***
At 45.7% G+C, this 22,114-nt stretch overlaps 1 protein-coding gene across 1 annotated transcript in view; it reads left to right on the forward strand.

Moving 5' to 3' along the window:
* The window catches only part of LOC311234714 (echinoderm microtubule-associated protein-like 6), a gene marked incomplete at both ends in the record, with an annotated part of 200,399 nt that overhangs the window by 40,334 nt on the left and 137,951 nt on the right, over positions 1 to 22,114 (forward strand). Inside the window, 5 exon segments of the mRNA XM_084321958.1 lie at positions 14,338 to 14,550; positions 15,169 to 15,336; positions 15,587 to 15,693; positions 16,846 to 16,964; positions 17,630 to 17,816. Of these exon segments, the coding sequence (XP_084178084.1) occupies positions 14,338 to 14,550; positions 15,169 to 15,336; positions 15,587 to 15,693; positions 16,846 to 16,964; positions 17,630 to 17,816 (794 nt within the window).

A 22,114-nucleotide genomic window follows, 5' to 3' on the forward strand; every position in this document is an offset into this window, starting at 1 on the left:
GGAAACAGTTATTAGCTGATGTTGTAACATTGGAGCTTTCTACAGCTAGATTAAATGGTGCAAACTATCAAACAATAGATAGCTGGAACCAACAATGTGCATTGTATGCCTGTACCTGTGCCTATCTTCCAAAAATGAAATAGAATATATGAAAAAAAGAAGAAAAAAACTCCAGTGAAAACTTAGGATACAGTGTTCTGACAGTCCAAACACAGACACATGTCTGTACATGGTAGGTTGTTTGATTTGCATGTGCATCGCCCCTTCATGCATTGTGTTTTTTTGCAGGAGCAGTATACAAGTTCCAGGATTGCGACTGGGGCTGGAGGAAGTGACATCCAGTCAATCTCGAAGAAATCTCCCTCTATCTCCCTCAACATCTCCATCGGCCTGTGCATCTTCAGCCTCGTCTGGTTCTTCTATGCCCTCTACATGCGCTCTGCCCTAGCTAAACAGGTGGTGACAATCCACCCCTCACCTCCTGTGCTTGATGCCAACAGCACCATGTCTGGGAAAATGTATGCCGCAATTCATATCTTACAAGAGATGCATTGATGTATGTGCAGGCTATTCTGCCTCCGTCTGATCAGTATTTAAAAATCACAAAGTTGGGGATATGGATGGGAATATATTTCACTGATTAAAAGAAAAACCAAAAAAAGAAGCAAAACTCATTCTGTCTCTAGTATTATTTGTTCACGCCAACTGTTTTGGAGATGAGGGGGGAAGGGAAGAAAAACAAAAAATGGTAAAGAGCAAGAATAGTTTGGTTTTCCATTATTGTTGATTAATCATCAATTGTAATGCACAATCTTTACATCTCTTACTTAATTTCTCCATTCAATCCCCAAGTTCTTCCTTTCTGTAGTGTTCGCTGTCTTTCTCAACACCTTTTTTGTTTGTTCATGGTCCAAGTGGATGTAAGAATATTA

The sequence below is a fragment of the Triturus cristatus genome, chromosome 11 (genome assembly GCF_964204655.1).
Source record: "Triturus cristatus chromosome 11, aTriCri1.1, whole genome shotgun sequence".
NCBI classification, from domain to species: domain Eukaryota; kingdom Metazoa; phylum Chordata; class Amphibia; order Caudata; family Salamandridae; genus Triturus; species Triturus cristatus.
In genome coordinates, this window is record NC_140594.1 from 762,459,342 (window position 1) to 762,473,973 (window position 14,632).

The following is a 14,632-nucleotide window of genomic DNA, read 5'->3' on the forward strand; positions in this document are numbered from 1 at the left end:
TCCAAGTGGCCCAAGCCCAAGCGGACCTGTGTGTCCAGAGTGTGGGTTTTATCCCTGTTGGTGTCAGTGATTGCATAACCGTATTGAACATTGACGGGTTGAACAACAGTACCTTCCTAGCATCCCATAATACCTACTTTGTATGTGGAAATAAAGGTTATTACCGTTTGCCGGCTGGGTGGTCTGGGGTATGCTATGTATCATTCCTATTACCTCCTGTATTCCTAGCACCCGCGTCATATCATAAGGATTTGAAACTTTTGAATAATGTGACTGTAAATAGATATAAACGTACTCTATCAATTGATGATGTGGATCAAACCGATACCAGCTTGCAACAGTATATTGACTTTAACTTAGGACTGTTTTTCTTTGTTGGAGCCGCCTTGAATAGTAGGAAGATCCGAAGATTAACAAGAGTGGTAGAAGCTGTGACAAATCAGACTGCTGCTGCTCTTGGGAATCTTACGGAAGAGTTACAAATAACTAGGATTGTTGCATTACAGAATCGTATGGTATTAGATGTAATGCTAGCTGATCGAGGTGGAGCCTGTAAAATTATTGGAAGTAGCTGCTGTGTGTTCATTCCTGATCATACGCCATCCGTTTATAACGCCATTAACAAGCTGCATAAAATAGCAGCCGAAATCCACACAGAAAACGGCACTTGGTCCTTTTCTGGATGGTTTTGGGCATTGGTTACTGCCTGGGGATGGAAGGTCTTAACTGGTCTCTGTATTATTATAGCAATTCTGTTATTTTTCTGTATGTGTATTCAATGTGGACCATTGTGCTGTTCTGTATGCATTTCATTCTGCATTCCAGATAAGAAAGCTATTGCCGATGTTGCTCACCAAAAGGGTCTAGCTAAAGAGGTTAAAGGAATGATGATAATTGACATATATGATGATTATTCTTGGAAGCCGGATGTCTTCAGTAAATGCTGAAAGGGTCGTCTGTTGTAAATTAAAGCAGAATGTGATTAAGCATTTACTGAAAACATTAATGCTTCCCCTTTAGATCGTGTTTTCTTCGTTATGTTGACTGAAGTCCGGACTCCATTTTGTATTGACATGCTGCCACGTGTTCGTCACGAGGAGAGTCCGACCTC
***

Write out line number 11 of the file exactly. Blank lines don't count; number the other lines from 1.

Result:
TCCAAGTGGCCCAAGCCCAAGCGGACCTGTGTGTCCAGAGTGTGGGTTTTATCCCTGTTGGTGTCAGTGATTGCATAACCGTATTGAACATTGACGGGTTGAACAACAGTACCTTCCTAGCATCCCATAATACCTACTTTGTATGTGGAAATAAAGGTTATTACCGTTTGCCGGCTGGGTGGTCTGGGGTATGCTATGTATCATTCCTATTACCTCCTGTATTCCTAGCACCCGCGTCATATCATAAGGATTTGAAACTTTTGAATAATGTGACTGTAAATAGATATAAACGTACTCTATCAATTGATGATGTGGATCAAACCGATACCAGCTTGCAACAGTATATTGACTTTAACTTAGGACTGTTTTTCTTTGTTGGAGCCGCCTTGAATAGTAGGAAGATCCGAAGATTAACAAGAGTGGTAGAAGCTGTGACAAATCAGACTGCTGCTGCTCTTGGGAATCTTACGGAAGAGTTACAAATAACTAGGATTGTTGCATTACAGAATCGTATGGTATTAGATGTAATGCTAGCTGATCGAGGTGGAGCCTGTAAAATTATTGGAAGTAGCTGCTGTGTGTTCATTCCTGATCATACGCCATCCGTTTATAACGCCATTAACAAGCTGCATAAAATAGCAGCCGAAATCCACACAGAAAACGGCACTTGGTCCTTTTCTGGATGGTTTTGGGCATTGGTTACTGCCTGGGGATGGAAGGTCTTAACTGGTCTCTGTATTATTATAGCAATTCTGTTATTTTTCTGTATGTGTATTCAATGTGGACCATTGTGCTGTTCTGTATGCATTTCATTCTGCATTCCAGATAAGAAAGCTATTGCCGATGTTGCTCACCAAAAGGGTCTAGCTAAAGAGGTTAAAGGAATGATGATAATTGACATATATGATGATTATTCTTGGAAGCCGGATGTCTTCAGTAAATGCTGAAAGGGTCGTCTGTTGTAAATTAAAGCAGAATGTGATTAAGCATTTACTGAAAACATTAATGCTTCCCCTTTAGATCGTGTTTTCTTCGTTATGTTGACTGAAGTCCGGACTCCATTTTGTATTGACATGCTGCCACGTGTTCGTCACGAGGAGAGTCCGACCTC